In response to concerns raised by military spouses about persistent transition problems when their children move to a new school, defense officials will hold a conference next year to explore the issues.
It’s one of the major concerns routinely brought up by military spouses, said Stephanie Barna, acting assistant secretary of defense for manpower and reserve affairs, during Tuesday’s meeting of the DoD Military Family Readiness Council.
“They’re growing tired of hearing all about the [Interstate Compact for Educational Opportunities for Military Children] and how it should make their lives and the lives of their children easier, but in many cases that’s just not their practical experience on the ground,” Barna said. She gave examples of spouses being told in some cases their child doesn’t qualify to move to the next grade, or being told the child needs special testing.
She’s asked the Department of Defense Education Activity to sponsor a conference, she said.
“We would like to have a comprehensive, collaborative conference to talk about how things are going, whether it’s working on the ground and whether there’s something we as a council could recommend,” she said, adding that the conference will bring together representatives from the states, DoD state liaison office officials and others.
From graduation requirements to special needs, not all military families know their benefits under this nationwide policy.
All 50 states and the District of Columbia have voluntarily adopted the compact, which addresses school transition issues of children of active-duty members, including National Guard and reserve members on active-duty orders. But states are at various stages of implementing the compact, which means that in some areas, it’s not happening at the school level.
The compact is not designed to give military children an unfair edge, but to level the playing field and compensate for disadvantages military children have traditionally faced when they move.
The issue of parental satisfaction with the interstate compact was brought up in the DoD family readiness council as its members considered military family readiness recommendations they will forward to Defense Secretary Jim Mattis. The issue will be included in the report to Mattis, but officials are moving forward to look at the issue in the meantime, she said.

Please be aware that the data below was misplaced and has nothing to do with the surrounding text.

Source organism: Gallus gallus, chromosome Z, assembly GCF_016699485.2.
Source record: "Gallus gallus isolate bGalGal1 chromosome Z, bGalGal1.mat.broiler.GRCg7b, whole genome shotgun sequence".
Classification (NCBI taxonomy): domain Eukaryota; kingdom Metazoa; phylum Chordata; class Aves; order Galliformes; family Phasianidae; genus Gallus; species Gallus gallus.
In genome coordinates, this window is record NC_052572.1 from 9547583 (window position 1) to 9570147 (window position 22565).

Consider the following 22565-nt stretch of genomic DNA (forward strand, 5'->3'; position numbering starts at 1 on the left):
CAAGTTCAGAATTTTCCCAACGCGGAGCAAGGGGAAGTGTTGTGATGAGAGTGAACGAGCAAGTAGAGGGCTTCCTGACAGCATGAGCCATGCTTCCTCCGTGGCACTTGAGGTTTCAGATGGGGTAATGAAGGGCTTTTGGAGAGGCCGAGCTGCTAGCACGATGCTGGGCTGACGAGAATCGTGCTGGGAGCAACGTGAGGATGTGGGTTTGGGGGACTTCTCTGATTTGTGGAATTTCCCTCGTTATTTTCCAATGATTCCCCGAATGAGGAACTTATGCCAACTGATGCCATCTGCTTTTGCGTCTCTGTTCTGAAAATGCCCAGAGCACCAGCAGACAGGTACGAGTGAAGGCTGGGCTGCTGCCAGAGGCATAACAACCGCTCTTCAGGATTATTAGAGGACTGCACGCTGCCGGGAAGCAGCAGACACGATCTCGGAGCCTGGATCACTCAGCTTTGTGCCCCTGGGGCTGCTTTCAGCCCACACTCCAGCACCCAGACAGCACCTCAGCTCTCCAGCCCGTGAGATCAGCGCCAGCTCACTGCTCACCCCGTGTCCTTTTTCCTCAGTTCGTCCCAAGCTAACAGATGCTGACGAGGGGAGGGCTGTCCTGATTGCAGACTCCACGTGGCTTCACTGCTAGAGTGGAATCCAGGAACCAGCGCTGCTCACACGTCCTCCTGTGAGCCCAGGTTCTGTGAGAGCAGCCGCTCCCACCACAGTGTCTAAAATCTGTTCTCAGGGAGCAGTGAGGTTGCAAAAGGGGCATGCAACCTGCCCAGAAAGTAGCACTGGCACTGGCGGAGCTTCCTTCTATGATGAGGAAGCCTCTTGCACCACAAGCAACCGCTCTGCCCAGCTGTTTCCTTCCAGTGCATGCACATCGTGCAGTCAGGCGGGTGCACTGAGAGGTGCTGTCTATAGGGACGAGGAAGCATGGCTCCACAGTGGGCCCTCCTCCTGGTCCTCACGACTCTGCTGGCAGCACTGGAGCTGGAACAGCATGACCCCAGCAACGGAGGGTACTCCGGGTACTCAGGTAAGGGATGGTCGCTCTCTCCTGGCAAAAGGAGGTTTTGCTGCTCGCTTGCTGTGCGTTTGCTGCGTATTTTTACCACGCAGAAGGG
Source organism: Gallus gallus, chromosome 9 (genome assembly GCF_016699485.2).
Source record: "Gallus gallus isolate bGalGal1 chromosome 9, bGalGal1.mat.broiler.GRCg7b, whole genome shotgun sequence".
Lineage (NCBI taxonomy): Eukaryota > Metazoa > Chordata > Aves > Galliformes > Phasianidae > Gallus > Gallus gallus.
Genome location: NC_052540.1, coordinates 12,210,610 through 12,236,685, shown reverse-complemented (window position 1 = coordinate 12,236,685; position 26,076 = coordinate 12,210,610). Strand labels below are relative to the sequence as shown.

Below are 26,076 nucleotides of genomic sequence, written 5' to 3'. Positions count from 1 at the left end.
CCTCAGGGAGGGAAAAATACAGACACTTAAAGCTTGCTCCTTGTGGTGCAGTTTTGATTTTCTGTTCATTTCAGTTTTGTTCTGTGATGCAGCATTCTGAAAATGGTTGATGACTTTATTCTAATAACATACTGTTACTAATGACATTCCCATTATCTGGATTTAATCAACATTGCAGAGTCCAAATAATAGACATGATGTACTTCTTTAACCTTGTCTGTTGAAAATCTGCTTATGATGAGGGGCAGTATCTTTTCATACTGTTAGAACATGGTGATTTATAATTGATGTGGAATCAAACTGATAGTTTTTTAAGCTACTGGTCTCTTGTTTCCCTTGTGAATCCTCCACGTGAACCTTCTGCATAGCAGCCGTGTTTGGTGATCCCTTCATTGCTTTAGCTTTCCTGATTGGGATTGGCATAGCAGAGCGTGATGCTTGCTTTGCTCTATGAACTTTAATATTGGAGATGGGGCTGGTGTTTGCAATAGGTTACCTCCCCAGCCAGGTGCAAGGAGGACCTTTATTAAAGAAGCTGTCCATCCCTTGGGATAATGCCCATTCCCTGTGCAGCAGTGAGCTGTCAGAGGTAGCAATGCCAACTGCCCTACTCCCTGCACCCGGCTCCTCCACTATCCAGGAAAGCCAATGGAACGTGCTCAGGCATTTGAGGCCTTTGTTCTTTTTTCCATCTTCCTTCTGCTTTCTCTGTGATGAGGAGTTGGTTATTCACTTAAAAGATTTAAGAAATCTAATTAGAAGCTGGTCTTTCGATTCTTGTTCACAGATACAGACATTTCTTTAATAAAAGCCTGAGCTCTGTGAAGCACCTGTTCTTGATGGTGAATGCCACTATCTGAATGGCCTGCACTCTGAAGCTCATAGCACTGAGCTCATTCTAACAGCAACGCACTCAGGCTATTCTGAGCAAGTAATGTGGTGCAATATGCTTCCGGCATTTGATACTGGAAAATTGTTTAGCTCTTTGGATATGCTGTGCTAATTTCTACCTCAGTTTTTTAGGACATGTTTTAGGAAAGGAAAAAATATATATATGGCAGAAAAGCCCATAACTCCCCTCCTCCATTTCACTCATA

Recommendations going to Mattis include:
Continue to pursue standardization between states for military spouse professional licensing and certifications. This has been a persistent problem for military spouses. DoD State Liaison Office has been working on the issue with states and is looking at interstate compacts as way of addressing the issue, said Marcus Beauregard, of that office.
There should be a push to help that office in these efforts, said Marine Corps spouse Julie Margolis, who is a council member. “If spouses are not working, they’re not bringing money to the table for their families, they’re not bringing money to the table for taxes,” she said.
Continue to standardize the Exceptional Family Member Program across the military services, while increasing the coordination and working relationship between EFMP and military health care.
Support integration of military family programs and resources into military treatment facilities. This idea isn’t to blur lines of responsibility for such programs, officials said, but to work together to provide cohesive support and help educate families. In a related recommendation, the health care and family readiness organizations would work to better connect children and adolescents to the right resources when they are at risk of mental health conditions, in situations such as deployment of parents.
Expand efforts to make it easier for DoD and the services to work with community organizations, in order to improve access to a broad range of resources, services and expertise needed by service members and family members.
The family council also voted to focus on four key issues for 2018:
- Spouse licensure.
- Post-traumatic stress disorder and traumatic brain injury, by assessing a variety of areas, including DoD’s progress in PTSD treatment.
- Child and youth well-being.
- Using community partnerships to bring more resources to military families.